Answer: B

The conclusion that can be inferred here is that the entrance of a third party will affect both voters unequally.


If the factual information in the passage above is true, which of the following can be most reliably inferred from it?

(A) If the political platform of the third party is a compromise position between that of the two major parties, the third party will draw its voters equally from the two major parties.
There is no reference in the passage regarding the position a party takes and how it affects other parties' voters. -- incorrect
(B) If, before the emergence of a third party, voters were divided equally between the two major parties, neither of the major parties is likely to capture much more than one-half of the vote.
Correct - According to the passage, the new third party would take some votes at least, and will also bring in its own voters, hence the new tally won't allow any one party to have more the 1/2 of the votes.
(C) A third-party candidate will not capture the votes of new voters who have never voted for candidates of either of the two major parties.
This is ambiguous - as we know the new party will bring its own voters - those could be voters who have not voted for anyone else before. -- incorrect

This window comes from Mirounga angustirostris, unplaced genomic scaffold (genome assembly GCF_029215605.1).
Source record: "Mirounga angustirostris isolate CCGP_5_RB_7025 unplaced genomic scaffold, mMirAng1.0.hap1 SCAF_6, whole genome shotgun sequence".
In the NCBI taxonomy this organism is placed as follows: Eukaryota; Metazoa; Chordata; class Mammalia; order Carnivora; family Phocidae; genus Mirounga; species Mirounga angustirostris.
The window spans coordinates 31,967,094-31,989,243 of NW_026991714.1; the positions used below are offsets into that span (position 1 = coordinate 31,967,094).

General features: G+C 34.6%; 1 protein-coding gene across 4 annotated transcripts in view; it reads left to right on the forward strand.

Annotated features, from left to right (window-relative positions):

(D) The political stance of a third party will be more radical than that of either of the two major parties.
Similar to A, no opinions or stance of a party is known -- incorrect
(E) The founders of a third party are likely to be a coalition consisting of former leaders of the two major parties.
No information in the passage suggests a coalition of other party leaders -- incorrect.
Expert Post
Princeton Review Representative
User avatar
Joined: 17 Jun 2013
Posts: 163
Followers: 112

Kudos [?]: 165 [0], given: 0

Re: In a political system with only two major parties, the [#permalink] New post 25 Jun 2013, 20:41
Expert's post